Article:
9. informal.
    used to indicate a day or part of a period of time when some activity habitually occurs

    I go to the pub of an evening

  10. before the hour of

    a quarter of nine

Discover More

Usage Note

Of is sometimes added to phrases beginning with the adverb how or too followed by a descriptive adjective: How long of a drive will it be? It's too hot of a day for tennis. This construction is probably modeled on that in which how or too is followed by much, an unquestionably standard use in all varieties of speech and writing: How much of a problem will that cause the government? There was too much of an uproar for the speaker to be heard. The use of of with descriptive adjectives after how or too is largely restricted to informal speech. It occurs occasionally in informal writing and written representations of speech. couple, off.
Discover More

Usage

See off
Discover More

Spelling Note

Because the preposition of, when unstressed ( a piece of cake ), and the unstressed or contracted auxiliary verb have ( could have gone, could've gone ) are both pronounced [uh, v] or [uh] in connected speech, inexperienced writers commonly confuse the two words, spelling have as of ( I would of handed in my book report, but the dog ate it ). Professional writers have been able to exploit this spelling deliberately, especially in fiction, to help represent the speech of the uneducated: If he could of went home, he would of.
Discover More

Word History and Origins

Origin of of1

First recorded before 900; Middle English, Old English: “of, off”; cognate with German ab, Latin ab, Greek apó; a- 2, o', off

Origin of of2

A phonetic spelling representing the pronunciation of the word in continuous rapid speech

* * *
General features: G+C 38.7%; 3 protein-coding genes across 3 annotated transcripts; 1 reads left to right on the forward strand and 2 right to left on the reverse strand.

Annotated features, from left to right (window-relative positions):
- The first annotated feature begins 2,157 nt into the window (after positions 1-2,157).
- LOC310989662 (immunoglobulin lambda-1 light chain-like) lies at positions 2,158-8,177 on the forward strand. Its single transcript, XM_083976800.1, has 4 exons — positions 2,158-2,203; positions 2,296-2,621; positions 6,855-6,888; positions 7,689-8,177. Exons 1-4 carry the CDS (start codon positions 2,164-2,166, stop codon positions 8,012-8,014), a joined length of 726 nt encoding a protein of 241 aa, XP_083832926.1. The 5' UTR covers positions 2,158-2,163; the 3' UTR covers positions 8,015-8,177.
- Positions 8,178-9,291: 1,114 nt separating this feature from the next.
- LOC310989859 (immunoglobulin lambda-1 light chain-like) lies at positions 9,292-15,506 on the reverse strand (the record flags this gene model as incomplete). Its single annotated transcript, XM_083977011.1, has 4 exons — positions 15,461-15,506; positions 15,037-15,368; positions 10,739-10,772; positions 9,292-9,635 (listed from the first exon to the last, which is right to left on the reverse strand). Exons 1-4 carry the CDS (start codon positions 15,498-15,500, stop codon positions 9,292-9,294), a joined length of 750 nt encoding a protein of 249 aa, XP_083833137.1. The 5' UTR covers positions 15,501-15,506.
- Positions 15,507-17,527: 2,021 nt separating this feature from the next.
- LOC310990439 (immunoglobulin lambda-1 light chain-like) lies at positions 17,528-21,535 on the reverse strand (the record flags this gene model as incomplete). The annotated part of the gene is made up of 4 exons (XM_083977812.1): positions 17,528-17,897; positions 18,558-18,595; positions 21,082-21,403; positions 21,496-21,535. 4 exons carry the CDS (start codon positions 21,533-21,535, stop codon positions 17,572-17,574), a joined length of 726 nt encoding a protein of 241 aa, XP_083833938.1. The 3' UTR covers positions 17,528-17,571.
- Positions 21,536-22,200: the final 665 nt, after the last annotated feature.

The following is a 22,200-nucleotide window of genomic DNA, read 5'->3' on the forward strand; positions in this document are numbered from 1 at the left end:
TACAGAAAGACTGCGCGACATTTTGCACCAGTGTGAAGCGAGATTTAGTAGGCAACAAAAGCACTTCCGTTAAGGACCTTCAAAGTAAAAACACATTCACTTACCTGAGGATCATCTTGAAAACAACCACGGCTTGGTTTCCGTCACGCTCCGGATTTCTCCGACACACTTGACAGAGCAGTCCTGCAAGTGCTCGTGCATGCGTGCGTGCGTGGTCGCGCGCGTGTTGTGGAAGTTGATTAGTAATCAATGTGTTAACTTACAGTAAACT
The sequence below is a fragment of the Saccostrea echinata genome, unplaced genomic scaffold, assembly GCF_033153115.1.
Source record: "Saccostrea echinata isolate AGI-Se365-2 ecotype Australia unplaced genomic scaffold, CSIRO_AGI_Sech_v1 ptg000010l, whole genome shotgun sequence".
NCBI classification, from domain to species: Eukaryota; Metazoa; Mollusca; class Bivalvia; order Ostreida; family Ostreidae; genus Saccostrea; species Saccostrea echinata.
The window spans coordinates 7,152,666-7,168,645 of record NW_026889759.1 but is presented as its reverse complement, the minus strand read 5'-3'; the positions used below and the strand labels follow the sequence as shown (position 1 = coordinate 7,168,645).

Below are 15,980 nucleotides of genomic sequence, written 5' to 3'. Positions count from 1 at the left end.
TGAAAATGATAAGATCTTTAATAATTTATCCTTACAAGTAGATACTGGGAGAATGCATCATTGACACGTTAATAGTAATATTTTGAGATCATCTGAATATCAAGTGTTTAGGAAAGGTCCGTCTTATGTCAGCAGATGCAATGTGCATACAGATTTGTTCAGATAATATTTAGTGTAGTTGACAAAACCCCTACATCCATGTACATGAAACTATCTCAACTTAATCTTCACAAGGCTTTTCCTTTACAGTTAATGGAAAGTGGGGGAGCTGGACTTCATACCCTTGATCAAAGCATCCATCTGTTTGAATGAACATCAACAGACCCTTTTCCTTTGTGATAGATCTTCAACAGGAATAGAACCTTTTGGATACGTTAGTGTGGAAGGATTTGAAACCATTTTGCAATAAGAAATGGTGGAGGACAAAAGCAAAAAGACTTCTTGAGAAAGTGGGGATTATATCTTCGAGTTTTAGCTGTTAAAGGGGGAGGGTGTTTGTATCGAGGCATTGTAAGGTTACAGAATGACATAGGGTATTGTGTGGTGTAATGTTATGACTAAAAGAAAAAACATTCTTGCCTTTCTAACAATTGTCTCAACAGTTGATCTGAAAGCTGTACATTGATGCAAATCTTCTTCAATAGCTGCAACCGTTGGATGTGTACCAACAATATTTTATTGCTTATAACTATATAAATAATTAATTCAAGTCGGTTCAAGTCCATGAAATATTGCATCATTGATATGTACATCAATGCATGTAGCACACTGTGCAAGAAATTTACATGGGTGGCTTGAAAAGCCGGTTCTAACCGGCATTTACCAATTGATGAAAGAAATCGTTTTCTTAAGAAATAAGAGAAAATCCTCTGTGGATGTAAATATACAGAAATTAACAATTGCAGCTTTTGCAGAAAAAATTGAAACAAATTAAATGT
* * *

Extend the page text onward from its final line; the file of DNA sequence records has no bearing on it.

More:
Discover More

Word History and Origins

Origin of of1

Old English (as prep and adv); related to Old Norse af, Old High German aba, Latin ab, Greek apo
Discover More

Example Sentences

The Dallas Cowboys sell out their state-of-the art football stadium.

We happily hoist our egg nog in the air, embrace each other, and raise our out-of-tune voices in song.

DISH delivers a one-of-a-kind entertainment experience to every room of your home, wirelessly.

The company recently partnered with Oakley to create a one-of-a-kind single malt Scotch flask.

A much larger number are immediately separated from their infants, who are typically placed in some form of out-of-home care.

You never know when you are going to stumble upon a jewel in the most out-of-the-way corner.

But Lessard's a overbearin' son-of-a-gun all round, and he's always breakin' out in a new place.

Mr. Slocum was not educated in a university, and his life has been in by-paths, and out-of-the-way places.

The Spanish men-of-war, which were always painted white, had their colour changed to dark grey like the American ships.

Later on the commander of a German man-of-war and his staff were received and fêted by the Captain-General.

Advertisement

Advertisement

Advertisement

Advertisement


oeuvreof age